One problem which arose in the testing of the archive-cup insert was the loss of liquid metal from the upper seal, thus preventing an airtight closure. As the system cools, the pressure within the insert decreases to siphon the liquid metal from the seal into the sample cup. To overcome this problem, the inventors have found that a minimum clearance is required between the lower margins of the dome 93 and the central raised portion 99. The amount of the minimum clearance depends on the surface tension of the liquid metal within the seal. The greater the surface tension, the more likely the liquid is to remain a coherent mass within the inner annulus and be swept into overflow pipe 99 by gas flow as the pressure within the insert decreases. A sufficient clearance, however, can be provided within the inner annulus to allow the liquid mass to part and gas to bubble through into the insert, thus equalizing the pressure across the seal. With sodium and other metals of similar surface tension at the operating temperature of the archive-cup insert, it is of importance that a minimum radial clearance of at least one-fourth inch be employed between the outside surface of the raised portion 99 and the inside surface of dome 93 at the lower margins which extend into the seal reservoir.

In order to maintain a sufficient amount of liquid metal within the reservoir to freeze into a tight seal, the volume of the inner annulus should be a substantial fraction of the total volume within the reservoir. As a reduced pressure from cooling is produced within the insert, the liquid metal is drawn from the outer annulus into the inner annulus and the central overflow outlet. After the pressure has equalized across the seal, the liquid within the inner annulus will again occupy the full reservoir and must be of sufficient volume to adequately occlude the passageways beneath the seal dome. Therefore it is of importance that the volume of the inner annulus be in excess of the volume in the outer annulus of the upper seal.

It is also of importance that a sufficient depth be provided for liquid metal between the top of overflow pipe 99 and the bottom of dome 93 to allow a sufficiently thick seal to be formed. In addition allowances can be made for surface irregularities and slight deviations from vertical alignment in this manner. It is estimated that a minimum depth of about three-eighths inch should be employed in the annular seals used in the archive-cup insert.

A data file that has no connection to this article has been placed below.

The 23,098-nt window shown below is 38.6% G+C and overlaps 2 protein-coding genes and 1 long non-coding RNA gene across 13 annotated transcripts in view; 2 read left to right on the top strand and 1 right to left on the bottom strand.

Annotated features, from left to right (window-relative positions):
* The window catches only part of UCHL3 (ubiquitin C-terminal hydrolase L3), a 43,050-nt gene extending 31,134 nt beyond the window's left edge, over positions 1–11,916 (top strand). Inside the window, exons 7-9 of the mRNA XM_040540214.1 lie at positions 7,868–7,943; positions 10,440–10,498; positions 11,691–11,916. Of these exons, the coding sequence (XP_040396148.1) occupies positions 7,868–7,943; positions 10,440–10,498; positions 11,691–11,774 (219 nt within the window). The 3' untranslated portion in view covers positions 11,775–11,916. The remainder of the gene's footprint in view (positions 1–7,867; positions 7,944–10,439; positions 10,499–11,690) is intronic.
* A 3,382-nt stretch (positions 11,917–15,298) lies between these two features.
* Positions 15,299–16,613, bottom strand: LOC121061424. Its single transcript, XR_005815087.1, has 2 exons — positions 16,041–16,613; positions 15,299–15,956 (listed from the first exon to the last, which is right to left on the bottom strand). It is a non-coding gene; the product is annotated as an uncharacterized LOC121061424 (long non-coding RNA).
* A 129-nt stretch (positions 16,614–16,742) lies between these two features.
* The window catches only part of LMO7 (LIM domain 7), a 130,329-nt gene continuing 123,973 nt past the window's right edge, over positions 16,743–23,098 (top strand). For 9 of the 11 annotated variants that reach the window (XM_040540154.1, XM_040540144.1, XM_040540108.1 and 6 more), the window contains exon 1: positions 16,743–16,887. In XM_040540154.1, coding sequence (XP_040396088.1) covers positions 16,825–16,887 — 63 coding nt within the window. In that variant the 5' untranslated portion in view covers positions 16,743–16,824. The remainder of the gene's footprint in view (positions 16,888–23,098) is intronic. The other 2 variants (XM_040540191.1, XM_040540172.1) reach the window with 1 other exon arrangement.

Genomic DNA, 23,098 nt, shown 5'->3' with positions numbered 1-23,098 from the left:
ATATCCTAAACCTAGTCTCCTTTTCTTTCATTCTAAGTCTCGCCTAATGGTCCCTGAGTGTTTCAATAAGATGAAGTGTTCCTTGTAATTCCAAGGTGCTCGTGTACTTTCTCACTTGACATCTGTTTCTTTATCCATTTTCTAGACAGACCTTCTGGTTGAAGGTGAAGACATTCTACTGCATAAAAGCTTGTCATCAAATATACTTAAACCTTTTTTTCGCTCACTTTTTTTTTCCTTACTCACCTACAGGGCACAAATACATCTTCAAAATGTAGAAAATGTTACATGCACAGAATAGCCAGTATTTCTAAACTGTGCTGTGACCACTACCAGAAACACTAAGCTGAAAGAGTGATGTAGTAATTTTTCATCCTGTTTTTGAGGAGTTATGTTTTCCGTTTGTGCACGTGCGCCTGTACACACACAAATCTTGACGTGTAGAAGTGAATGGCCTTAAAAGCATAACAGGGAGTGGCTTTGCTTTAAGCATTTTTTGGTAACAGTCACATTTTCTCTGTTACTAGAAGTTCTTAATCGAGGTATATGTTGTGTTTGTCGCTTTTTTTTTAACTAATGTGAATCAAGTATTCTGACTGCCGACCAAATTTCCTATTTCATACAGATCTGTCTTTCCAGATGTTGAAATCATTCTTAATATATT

One example of an archive-cup insert that has been built and successfully tested includes a 15/8 inch O.D., 0.032 inch wall, outer tube of about 8 inches in length including the lower seal. The upper seal is tightly fitted into the outer tube about 31/2 inches down from the top. This seal includes a rounded dome of 11/8 inch diameter and seven-eighths inch height axially positioned within an annular reservoir of 11/4 inch outside diameter and one-half inch inside diameter to give a seal depth of three-eighths inch between the lower edge of the dome and the overflow at the top of raised portion 99. A central opening of one-fourth inch through the raised portion is directed toward a sample cup of 11/8 inch O.D. and about 2 cubic inches volume which is spaced from the outer tube walls by an annulus of 0.15 inch width for overflow into the lower seal. The lower seal has a 11/8 inch diameter pedestal for supporting the cup surrounded by a reservoir of about one-half inch depth for the liquid-metal seal.

In using an archive-cup insert of this particular design, a flow of 0.15 to 0.25 gpm of sodium metal at 400° to 1,200° F. flows through the upper seal, the sample cup and overflows from the lower seal. It has been found that typical foreign materials within the sodium coolant of a nuclear reactor, e.g. Al2 O3 particles of 5 μm or smaller, can be flushed from the sample cup in about 30 minutes of this type operation. Immiscible foreign materials in liquid form and having relatively low density are promptly flushed from the cup. One important aspect in providing this flushing capability is in the sizing of central opening 102 through the upper seal. At the above flow rates, an opening of one-fourth inch diameter gave the best results with larger openings producing a poorer flushing of particulates and smaller openings causing the upper portion of the insert to flood.

Liquid-metal samples collected in the above manner are found to be hermetically sealed within the insert after the liquid metal freezes within the upper and lower seals. Such samples can be stored for extended periods of time without intrusion of oxygen or other atmospheric impurities that would affect the accuracy of a subsequent analysis. Furthermore, other foreign materials are either removed or settle to the bottom of the sample cup to permit accurate analyses.

It can be seen from the foregoing that the present invention provides a novel insert for a sampling system that can collect hermetically sealed samples of a liquid-metal coolant for archive storage and later analysis. The insert can be interchangeable with other inserts for various other sampling and analytical functions within a multipurpose sampler device. Although the archive-cup insert is described in detail herein, it will be clear that various modifications, including, for instance, a filter medium for removing particulate material from the inlet liquid-metal flow, can be employed in combination with this insert within the scope of the claims.